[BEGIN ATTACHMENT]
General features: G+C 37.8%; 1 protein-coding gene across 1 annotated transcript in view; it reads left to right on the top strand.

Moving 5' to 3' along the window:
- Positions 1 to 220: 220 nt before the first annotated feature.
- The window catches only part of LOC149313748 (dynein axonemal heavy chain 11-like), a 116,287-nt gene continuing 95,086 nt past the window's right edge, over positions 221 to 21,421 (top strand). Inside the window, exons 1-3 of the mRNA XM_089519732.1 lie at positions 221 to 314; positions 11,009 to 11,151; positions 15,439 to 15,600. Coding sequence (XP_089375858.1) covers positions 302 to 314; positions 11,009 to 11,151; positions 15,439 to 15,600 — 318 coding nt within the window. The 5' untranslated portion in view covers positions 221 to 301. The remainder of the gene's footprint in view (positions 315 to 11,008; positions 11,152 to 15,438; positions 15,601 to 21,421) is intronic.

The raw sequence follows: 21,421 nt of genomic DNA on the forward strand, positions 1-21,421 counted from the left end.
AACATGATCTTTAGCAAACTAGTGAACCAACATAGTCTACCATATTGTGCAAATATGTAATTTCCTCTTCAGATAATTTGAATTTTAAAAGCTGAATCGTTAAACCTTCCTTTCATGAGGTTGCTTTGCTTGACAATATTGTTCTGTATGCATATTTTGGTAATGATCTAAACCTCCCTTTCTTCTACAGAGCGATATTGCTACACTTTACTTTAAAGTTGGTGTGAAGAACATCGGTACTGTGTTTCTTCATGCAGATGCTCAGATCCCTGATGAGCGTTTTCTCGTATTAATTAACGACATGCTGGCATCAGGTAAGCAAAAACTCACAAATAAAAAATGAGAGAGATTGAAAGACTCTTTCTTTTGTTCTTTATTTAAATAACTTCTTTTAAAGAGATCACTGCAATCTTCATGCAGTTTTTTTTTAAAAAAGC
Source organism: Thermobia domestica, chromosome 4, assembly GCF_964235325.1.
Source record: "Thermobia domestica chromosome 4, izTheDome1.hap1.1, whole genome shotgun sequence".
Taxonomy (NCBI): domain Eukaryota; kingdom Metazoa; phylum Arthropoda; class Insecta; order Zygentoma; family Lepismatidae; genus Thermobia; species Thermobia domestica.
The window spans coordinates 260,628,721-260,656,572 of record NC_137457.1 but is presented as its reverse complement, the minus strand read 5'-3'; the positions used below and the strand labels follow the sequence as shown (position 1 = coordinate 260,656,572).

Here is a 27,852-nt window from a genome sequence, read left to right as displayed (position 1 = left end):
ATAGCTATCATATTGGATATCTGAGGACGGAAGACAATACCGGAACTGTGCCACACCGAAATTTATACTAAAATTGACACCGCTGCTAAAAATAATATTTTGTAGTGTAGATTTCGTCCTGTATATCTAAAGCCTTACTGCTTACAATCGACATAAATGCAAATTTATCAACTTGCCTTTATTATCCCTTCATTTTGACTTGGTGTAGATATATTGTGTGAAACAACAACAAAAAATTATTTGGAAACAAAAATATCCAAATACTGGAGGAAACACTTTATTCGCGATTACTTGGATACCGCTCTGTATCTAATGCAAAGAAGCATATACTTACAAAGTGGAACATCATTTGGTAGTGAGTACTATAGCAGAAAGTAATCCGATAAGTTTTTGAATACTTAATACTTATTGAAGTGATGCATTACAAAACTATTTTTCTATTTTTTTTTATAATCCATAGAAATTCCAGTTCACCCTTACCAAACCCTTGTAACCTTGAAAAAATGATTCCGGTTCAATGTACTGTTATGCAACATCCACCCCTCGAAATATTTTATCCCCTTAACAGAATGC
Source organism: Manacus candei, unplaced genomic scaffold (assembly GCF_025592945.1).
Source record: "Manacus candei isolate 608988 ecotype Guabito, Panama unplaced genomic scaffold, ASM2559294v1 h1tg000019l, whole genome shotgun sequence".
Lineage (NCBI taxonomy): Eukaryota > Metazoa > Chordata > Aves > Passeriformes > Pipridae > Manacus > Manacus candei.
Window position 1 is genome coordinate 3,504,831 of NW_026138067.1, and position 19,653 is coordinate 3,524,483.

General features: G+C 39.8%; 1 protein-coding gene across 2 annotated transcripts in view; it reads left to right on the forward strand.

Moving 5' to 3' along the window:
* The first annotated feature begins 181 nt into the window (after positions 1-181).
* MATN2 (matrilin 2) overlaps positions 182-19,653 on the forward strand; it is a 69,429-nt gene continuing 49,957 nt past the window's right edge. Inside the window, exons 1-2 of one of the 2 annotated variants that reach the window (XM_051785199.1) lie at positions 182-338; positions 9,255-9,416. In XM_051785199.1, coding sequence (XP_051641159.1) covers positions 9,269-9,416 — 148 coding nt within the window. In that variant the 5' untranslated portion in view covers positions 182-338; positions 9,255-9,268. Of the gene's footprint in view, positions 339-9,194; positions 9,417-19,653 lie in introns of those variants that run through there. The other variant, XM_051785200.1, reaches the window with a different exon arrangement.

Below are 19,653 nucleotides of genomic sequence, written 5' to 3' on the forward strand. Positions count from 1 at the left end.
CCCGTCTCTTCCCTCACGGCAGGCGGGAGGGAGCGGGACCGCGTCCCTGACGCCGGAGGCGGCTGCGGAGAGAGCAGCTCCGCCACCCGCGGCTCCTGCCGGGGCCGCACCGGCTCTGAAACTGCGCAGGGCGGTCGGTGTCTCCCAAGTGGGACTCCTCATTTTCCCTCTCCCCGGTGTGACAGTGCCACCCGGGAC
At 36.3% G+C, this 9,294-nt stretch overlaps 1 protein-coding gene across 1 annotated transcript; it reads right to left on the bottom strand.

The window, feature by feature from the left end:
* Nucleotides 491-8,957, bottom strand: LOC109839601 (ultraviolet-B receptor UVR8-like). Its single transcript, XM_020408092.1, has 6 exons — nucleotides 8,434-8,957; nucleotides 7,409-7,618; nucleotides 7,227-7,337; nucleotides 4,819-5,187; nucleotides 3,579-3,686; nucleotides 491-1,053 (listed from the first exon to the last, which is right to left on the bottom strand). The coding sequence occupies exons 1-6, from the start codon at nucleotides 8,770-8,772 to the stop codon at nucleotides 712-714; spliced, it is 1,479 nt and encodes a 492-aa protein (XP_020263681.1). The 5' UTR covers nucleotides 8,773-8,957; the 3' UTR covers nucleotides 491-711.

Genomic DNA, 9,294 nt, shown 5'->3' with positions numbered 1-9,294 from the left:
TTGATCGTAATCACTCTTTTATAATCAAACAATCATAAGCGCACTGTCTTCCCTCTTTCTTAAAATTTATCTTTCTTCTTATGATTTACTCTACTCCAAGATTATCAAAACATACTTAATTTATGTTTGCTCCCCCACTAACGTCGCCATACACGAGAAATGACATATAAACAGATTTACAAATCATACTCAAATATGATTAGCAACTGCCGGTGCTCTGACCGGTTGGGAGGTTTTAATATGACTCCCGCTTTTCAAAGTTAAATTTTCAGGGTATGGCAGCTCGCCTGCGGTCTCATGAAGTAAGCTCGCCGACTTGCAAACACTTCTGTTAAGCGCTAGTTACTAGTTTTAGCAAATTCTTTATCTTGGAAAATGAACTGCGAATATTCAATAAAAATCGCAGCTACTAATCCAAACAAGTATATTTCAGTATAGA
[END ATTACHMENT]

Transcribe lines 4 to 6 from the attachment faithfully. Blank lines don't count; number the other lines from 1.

- The window catches only part of LOC149313748 (dynein axonemal heavy chain 11-like), a 116,287-nt gene continuing 95,086 nt past the window's right edge, over positions 221 to 21,421 (top strand). Inside the window, exons 1-3 of the mRNA XM_089519732.1 lie at positions 221 to 314; positions 11,009 to 11,151; positions 15,439 to 15,600. Coding sequence (XP_089375858.1) covers positions 302 to 314; positions 11,009 to 11,151; positions 15,439 to 15,600 — 318 coding nt within the window. The 5' untranslated portion in view covers positions 221 to 301. The remainder of the gene's footprint in view (positions 315 to 11,008; positions 11,152 to 15,438; positions 15,601 to 21,421) is intronic.

The raw sequence follows: 21,421 nt of genomic DNA on the forward strand, positions 1-21,421 counted from the left end.
AACATGATCTTTAGCAAACTAGTGAACCAACATAGTCTACCATATTGTGCAAATATGTAATTTCCTCTTCAGATAATTTGAATTTTAAAAGCTGAATCGTTAAACCTTCCTTTCATGAGGTTGCTTTGCTTGACAATATTGTTCTGTATGCATATTTTGGTAATGATCTAAACCTCCCTTTCTTCTACAGAGCGATATTGCTACACTTTACTTTAAAGTTGGTGTGAAGAACATCGGTACTGTGTTTCTTCATGCAGATGCTCAGATCCCTGATGAGCGTTTTCTCGTATTAATTAACGACATGCTGGCATCAGGTAAGCAAAAACTCACAAATAAAAAATGAGAGAGATTGAAAGACTCTTTCTTTTGTTCTTTATTTAAATAACTTCTTTTAAAGAGATCACTGCAATCTTCATGCAGTTTTTTTTTAAAAAAGC